• The indicator 300 rotates with the tool assembly 108 in one mode or phase of operation. When one of the ends 308 extends through and out of an opening 204 and the tool assembly 108 is rotating the protrusion is visible as an eccentric blur. This blur in rotation corresponds to the relative position of a longitudinal axis LAG and the guide pin and the longitudinal axis of the elongate tubular body LAETB as shown in FIG. 8A. The eccentric blur is immediately visible to the user. Because it is immediately visible, the user can quickly re-position the tool assembly 108 to reduce, e.g., to minimize, the time that the tool 108 is rotating off-set from the guide pin 104. Keeping the eccentric blur to a minimum or retaining the tool assembly 108 in the recessed configuration is one way to retain the longitudinal axis LAG and the guide pin and the longitudinal axis of the elongate tubular body LAETB substantially parallel to, e.g., coincident with, each other as shown in FIG. 8B.
  • In another mode or phase of operation the indicator 300 can indicate misalignment when the tool assembly 108 is not rotating. As discussed above, the guide pin 104 extends through the aperture 320. As the longitudinal axis LAG and the guide pin and the longitudinal axis of the elongate tubular body LAETB become misaligned one or more of the ends 308 emerges from one or more of the openings 204. Thus, even prior to rotation the user can see whether the axes LAG, LAETB are generally aligned or may be misaligned. This is an important way to avoid initial errors in the initial direction of advance of the implement 144 before the tool assembly 108 begins to act on the bone or an implant to be positioned in the bone.
  • FIGS. 9-10B illustrate an embodiment of an orthopedic driver 400 having an indicator 300 that provides visual indication of alignment without requiring audible and/or vibratory tactile feedback. The indicator 300 is disposed in a housing that has a smooth surface 256A disposed about an interior lumen 424. The smooth surface 256A can be disposed on one or both of proximal and distal portions of a housing 200A. In the illustrated embodiment, the distal end of a proximal body 224A of a proximal portion 216A of the housing 200A includes the smooth surface 256A. The indicator 300 provides alignment feedback by displacement of the end 308 out of an opening 204 as shown in FIG. 10B and similar to the embodiment discussed above. As discussed above, the indicator 300 rotates with elongate tubular body 148. In an out of alignment configuration the end 308 is displaced out of the housing 200A (when rotating or when not rotating relative to the guide pin 104). In this position the longitudinal axis LAG and the guide pin and the longitudinal axis of the elongate tubular body LAETB are off-set. The smooth surface 256A may directly contact the guide pin 104 without substantial audible sound or vibration due to the smoothness of the surface.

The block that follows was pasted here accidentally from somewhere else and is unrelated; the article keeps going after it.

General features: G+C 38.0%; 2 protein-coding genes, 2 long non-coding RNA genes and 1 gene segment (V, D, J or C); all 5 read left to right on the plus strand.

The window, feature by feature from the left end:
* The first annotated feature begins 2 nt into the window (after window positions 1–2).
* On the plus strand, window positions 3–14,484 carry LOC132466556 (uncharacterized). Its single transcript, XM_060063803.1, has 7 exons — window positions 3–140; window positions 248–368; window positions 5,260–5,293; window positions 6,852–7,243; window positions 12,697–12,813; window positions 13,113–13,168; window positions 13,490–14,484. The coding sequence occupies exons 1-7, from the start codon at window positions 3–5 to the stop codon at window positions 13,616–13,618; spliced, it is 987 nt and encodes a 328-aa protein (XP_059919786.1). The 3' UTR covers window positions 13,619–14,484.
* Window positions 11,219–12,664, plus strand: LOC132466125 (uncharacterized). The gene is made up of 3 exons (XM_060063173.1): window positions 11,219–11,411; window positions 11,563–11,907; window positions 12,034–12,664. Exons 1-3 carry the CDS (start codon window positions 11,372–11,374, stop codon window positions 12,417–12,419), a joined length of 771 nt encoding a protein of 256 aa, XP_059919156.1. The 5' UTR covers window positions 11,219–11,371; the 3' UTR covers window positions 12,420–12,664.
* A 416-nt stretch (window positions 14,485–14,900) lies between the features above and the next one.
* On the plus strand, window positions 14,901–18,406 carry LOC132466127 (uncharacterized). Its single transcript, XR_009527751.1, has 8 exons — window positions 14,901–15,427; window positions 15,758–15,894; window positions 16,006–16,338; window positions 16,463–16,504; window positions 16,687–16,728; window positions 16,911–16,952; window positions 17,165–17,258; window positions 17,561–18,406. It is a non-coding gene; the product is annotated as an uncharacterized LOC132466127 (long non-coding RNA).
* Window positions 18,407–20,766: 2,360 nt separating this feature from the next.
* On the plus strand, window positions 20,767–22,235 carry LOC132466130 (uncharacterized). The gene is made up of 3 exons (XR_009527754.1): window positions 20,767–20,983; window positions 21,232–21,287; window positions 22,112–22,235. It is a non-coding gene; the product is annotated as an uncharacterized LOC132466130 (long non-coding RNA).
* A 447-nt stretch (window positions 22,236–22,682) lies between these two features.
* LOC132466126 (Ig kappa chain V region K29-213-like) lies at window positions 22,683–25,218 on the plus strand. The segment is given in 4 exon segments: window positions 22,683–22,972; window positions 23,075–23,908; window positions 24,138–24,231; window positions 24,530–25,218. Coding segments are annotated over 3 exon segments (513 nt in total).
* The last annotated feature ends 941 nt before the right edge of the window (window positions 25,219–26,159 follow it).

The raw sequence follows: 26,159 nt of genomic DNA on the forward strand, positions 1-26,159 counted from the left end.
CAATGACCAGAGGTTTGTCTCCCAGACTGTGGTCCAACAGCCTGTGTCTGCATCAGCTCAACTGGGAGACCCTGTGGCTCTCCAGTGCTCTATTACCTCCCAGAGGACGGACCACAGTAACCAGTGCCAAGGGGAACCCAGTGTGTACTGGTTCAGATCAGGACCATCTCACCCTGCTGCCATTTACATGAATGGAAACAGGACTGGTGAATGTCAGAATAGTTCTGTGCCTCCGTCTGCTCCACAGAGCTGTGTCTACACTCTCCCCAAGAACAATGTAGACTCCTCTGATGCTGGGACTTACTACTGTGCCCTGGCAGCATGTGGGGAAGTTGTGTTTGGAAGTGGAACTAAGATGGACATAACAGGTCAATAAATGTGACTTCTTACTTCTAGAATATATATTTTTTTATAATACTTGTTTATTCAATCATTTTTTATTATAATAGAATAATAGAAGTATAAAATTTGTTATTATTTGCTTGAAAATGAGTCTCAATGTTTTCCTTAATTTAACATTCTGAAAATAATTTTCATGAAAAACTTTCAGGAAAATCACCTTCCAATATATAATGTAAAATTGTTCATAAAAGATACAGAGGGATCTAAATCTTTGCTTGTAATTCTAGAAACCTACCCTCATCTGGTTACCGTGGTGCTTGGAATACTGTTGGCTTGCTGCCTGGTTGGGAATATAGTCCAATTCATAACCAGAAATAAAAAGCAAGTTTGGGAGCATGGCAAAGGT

• FIGS. 11A and 11B illustrate another embodiment in which an indicator assembly 506 is provided. The indicator assembly 506 includes a mechanical alignment indicator by incorporating the non-smooth surface 256 into a proximal housing 216B. The proximal housing 216B forms part of a housing similar to the housing 200 described above. The non-smooth surface 256 is capable of contacting the guide pin 104 as indicated in FIG. 11A when there is misalignment between the longitudinal axis LAG and the guide pin 104 and the longitudinal axis LAETB of an elongate tubular body including the proximal housing 216B. Such contact produces one or both of an audible sound or a vibration in the tool assembly in which the non-smooth surface 256 is disposed. The sound or vibration provides mechanical feedback to the user to reposition the tool assembly including the non-smooth surface 256 (e.g., in the proximal housing 216B) relative to the guide pin 104. Such repositioning can cause the longitudinal axis LAG and the guide pin 104 and the longitudinal axis LAETB of an elongate tubular body into which the housing 216B is incorporated to be aligned as in FIG. 11B.